"Use your purchasing power to drive positive change in the marketplace," said Mike Schade of Safer Chemicals Healthy Families
, a group devoted to reducing toxic chemical footprints. "Ask major retailers to get tough on manufacturers and use their influence to rid the marketplace of toxic chemicals."
"When out shopping, no one should have to worry that the shampoo, lotions, cleaners, clothing, shoes, or home electronics contain toxic ingredients that could harm their family's health," said Mike Belliveau, executive director of the Environmental Health Strategy Center
, another group working to reduce toxic chemicals in the marketplace. "Where would you rather shop, at a retailer that scores a B or the retailer with a red F for failure to ensure their safety of their products?"
To help consumers make those decisions, a new report from the coalition
grades retailers for the first time on how well they are reducing toxic chemicals in the products they sell. Called "Who's Minding the Store" the report graded companies on a scale of zero to 130 points by looking at 13 different categories
of action retailers could take, including chemical safety screening, ingredient disclosure, efforts to find safer alternatives and reporting the amount of "chemicals of high concern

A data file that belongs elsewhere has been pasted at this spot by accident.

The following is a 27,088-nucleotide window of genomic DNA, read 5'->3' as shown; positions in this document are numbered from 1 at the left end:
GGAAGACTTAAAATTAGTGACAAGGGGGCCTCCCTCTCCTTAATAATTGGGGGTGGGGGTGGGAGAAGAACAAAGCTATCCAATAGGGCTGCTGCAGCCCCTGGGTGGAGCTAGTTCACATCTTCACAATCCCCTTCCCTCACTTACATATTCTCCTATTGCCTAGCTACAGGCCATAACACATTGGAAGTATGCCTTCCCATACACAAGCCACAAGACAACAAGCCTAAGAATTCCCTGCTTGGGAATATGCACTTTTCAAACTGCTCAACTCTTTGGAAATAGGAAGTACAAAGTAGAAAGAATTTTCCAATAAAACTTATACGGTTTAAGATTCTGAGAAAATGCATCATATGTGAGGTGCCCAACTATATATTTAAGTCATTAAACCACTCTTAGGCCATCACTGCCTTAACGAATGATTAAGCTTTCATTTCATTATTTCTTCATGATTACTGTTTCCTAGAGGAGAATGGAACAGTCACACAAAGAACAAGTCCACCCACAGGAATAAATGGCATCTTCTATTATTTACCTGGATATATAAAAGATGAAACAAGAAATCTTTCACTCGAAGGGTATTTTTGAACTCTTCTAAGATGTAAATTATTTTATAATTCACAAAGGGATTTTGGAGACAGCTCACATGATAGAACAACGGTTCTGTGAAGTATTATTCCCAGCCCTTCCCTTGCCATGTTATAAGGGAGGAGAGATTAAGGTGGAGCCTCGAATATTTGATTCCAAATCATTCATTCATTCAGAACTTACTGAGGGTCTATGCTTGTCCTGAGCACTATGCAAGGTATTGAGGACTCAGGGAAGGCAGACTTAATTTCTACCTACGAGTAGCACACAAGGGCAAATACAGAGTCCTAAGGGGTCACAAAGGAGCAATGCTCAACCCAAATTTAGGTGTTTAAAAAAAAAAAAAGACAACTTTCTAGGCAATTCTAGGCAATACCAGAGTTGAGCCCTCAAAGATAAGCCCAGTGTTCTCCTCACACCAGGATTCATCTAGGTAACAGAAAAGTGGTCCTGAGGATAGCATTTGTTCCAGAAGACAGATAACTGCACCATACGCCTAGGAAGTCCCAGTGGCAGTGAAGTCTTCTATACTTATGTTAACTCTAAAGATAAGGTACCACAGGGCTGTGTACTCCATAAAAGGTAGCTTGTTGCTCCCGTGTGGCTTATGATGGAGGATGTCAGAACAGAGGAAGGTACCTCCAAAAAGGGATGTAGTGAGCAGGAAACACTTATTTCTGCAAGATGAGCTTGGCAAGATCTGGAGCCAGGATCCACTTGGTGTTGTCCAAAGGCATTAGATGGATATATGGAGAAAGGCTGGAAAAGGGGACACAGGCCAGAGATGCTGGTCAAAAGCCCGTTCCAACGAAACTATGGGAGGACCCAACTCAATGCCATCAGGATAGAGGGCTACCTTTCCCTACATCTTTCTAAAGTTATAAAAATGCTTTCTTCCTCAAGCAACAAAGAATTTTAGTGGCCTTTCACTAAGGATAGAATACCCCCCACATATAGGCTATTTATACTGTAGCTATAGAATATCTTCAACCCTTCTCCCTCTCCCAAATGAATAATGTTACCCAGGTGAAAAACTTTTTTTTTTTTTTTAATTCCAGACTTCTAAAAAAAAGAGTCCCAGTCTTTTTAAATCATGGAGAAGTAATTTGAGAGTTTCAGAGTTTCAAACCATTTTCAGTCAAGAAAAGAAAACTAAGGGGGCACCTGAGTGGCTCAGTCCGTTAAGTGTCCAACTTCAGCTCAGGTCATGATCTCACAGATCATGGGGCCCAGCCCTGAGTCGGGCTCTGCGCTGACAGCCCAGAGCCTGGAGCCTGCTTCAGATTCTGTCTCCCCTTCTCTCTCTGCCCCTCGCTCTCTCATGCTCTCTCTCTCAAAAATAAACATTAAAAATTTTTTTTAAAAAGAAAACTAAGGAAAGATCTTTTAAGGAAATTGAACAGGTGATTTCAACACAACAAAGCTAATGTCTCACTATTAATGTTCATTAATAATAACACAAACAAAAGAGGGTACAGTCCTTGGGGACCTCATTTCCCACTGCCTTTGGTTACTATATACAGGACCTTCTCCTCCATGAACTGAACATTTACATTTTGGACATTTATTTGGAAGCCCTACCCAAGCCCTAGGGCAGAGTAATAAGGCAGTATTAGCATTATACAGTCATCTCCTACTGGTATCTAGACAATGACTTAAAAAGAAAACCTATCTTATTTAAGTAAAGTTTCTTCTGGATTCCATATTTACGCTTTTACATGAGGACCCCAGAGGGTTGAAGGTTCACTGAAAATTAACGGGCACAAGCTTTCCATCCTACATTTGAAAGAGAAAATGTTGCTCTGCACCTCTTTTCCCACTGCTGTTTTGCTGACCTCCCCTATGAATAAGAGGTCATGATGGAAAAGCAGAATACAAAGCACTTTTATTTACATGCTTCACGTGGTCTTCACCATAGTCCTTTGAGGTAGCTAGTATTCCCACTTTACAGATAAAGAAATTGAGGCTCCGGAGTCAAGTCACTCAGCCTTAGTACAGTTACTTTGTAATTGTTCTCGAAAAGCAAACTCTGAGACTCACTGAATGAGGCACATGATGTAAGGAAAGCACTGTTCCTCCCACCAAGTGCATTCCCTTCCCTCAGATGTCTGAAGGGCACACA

" the company has reduced or eliminated.
Those chemicals include heavy metals such as lead, mercury and arsenic, toxic flame retardants and endocrine disruptors such as parabens, BPA and formaldehyde.
The good news, said Schade, is that two top retailers, Walmart and Target, received a B grade for making "meaningful progress" over the last three years toward safer chemicals in the products they sell. In fact, both companies expanded their list of problematic chemicals to over 2,000.
"This summer Walmart reported that their suppliers had reduced high priority chemicals by 23 million pounds," said Schade, "and Target added cosmetics to their policy for the first time and improved suppliers' transparency practices, especially in regard to fragrance."
Unfortunately, says Schade, the average grade among the 11 retailers was a D+.
"There are some serious laggers," he said, "showing there is a need for significant improvement in the marketplace to protect consumers."
F for Amazon, Costco, Albertsons
The online retailer Amazon received the worst score, only 7.5 points out of 130. Costco didn't fare much better, scoring only 9.5 points. Schade said all of the companies were shown the report in advance, and given the chance to respond.
"Neither Costco or Amazon formally responded to our communications," said Schade. "We think this is deeply concerning. Amazon, for example, is set to become the largest retailer of apparel and electronics over the next year, and increasingly rolling out new product lines. They need to catch up."
Albertsons, a supermarket chain, also received an F in the report, scoring only 12.5 points out of 130. The company told CNN that the Safer Chemicals, Healthy Families report "offers an incomplete view of the work we do to offer our customers products and merchandise that put safety first."